[[overallocation]] === Shard Overallocation

A shard lives on a single node,((("scaling", "shard overallocation")))((("shards", "overallocation of"))) but a node can hold multiple shards. Imagine that we created our index with two primary shards instead of one:


PUT /my_index { "settings": { "number_of_shards": 2, <1> "number_of_replicas": 0 }


<1> Create an index with two primary shards and zero replica shards.

With a single node, both shards would be assigned to the same node. From the point of view of our application, everything functions as it did before. The application communicates with the index, not the shards, and there is still only one index.

This time, when we add a second node, Elasticsearch will automatically move one shard from the first node to the second node, as depicted in <>. Once the relocation has finished, each shard will have access to twice the computing power that it had before.

[[img-two-shard]] .An index with two shards can take advantage of a second node image::images/elas_4402.png["An index with two shards can take advantage of a second node"]

We have been able to double our capacity by simply copying a shard across the network to the new node. The best part is, we achieved this with zero downtime. All indexing and search requests continued to function normally while the shard was being moved.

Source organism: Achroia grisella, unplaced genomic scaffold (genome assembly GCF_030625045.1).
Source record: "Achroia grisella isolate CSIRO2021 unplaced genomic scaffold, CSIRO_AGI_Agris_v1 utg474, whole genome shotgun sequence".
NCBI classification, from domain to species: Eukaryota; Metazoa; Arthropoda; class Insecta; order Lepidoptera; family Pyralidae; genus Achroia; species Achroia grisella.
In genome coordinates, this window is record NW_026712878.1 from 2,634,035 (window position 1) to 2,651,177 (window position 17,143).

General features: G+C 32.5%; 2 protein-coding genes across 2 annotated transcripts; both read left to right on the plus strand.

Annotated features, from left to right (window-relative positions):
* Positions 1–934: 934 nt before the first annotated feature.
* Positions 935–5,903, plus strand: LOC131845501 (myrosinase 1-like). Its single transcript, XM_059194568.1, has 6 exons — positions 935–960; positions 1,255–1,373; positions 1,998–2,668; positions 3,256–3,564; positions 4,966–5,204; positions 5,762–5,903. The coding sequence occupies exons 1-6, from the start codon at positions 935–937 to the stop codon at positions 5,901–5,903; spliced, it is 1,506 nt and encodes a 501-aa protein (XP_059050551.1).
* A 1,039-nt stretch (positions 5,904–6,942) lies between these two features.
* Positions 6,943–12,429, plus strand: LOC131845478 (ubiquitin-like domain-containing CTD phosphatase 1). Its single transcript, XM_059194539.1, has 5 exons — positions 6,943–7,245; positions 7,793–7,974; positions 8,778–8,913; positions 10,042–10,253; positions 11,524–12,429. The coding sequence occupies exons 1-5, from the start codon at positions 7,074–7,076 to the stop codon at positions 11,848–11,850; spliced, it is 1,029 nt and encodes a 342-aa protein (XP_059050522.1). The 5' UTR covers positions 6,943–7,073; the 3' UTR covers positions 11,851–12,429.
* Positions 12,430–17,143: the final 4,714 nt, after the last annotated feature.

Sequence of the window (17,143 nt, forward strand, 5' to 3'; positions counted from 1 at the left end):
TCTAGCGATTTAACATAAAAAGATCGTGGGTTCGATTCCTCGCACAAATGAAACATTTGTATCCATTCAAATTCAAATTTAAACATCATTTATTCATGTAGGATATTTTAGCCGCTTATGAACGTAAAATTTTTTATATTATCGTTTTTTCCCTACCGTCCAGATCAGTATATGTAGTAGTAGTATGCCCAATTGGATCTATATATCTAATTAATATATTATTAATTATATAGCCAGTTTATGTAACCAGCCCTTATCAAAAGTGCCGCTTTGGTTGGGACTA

A new index in Elasticsearch is allotted five primary shards by default. That means that we can spread that index out over a maximum of five nodes, with one shard on each node. That's a lot of capacity, and it happens without you having to think about it at all!

.Shard Splitting

Users often ask why Elasticsearch doesn't support shard-splitting—the ability to split each shard into two or more pieces. ((("shard splitting"))) The reason is that shard-splitting is a bad idea:

  • Splitting a shard is almost equivalent to reindexing your data. It's a much heavier process than just copying a shard from one node to another.

  • Splitting is exponential. You start with one shard, then split into two, and then four, eight, sixteen, and so on. Splitting doesn't allow you to increase capacity by just 50%.

  • Shard splitting requires you to have enough capacity to hold a second copy of your index. Usually, by the time you realize that you need to scale out, you don't have enough free space left to perform the split.

In a way, Elasticsearch does support shard splitting. You can always reindex your data to a new index with the appropriate number of shards (see <>). It is still a more intensive process than moving shards around, and still requires enough free space to complete, but at least you can control the number of shards in the new index.